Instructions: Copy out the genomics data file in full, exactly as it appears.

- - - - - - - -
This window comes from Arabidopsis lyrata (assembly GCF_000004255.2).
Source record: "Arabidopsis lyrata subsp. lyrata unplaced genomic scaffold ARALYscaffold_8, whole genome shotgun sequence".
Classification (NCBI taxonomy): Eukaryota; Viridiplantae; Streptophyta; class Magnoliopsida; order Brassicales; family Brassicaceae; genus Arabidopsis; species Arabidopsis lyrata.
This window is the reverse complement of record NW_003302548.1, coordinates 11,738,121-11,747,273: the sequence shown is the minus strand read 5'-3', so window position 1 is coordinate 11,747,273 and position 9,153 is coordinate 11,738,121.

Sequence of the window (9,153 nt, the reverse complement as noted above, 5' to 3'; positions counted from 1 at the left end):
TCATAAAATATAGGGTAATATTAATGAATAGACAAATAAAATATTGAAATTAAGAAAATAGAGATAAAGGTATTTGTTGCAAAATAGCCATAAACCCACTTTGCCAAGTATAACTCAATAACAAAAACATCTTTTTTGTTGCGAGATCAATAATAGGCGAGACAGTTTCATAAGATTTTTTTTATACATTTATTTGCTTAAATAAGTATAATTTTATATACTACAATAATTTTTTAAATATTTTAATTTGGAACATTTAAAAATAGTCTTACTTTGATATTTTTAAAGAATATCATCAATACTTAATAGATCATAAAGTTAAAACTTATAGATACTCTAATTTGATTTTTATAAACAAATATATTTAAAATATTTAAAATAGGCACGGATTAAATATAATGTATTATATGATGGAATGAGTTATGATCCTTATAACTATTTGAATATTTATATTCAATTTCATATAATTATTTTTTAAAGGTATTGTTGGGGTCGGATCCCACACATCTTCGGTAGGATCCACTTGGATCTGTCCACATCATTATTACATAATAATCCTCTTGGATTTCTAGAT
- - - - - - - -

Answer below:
This window comes from Arabidopsis lyrata (assembly GCF_000004255.2).
Source record: "Arabidopsis lyrata subsp. lyrata unplaced genomic scaffold ARALYscaffold_8, whole genome shotgun sequence".
Classification (NCBI taxonomy): Eukaryota; Viridiplantae; Streptophyta; class Magnoliopsida; order Brassicales; family Brassicaceae; genus Arabidopsis; species Arabidopsis lyrata.
This window is the reverse complement of record NW_003302548.1, coordinates 11,738,121-11,747,273: the sequence shown is the minus strand read 5'-3', so window position 1 is coordinate 11,747,273 and position 9,153 is coordinate 11,738,121.

Sequence of the window (9,153 nt, the reverse complement as noted above, 5' to 3'; positions counted from 1 at the left end):
TCATAAAATATAGGGTAATATTAATGAATAGACAAATAAAATATTGAAATTAAGAAAATAGAGATAAAGGTATTTGTTGCAAAATAGCCATAAACCCACTTTGCCAAGTATAACTCAATAACAAAAACATCTTTTTTGTTGCGAGATCAATAATAGGCGAGACAGTTTCATAAGATTTTTTTTATACATTTATTTGCTTAAATAAGTATAATTTTATATACTACAATAATTTTTTAAATATTTTAATTTGGAACATTTAAAAATAGTCTTACTTTGATATTTTTAAAGAATATCATCAATACTTAATAGATCATAAAGTTAAAACTTATAGATACTCTAATTTGATTTTTATAAACAAATATATTTAAAATATTTAAAATAGGCACGGATTAAATATAATGTATTATATGATGGAATGAGTTATGATCCTTATAACTATTTGAATATTTATATTCAATTTCATATAATTATTTTTTAAAGGTATTGTTGGGGTCGGATCCCACACATCTTCGGTAGGATCCACTTGGATCTGTCCACATCATTATTACATAATAATCCTCTTGGATTTCTAGAT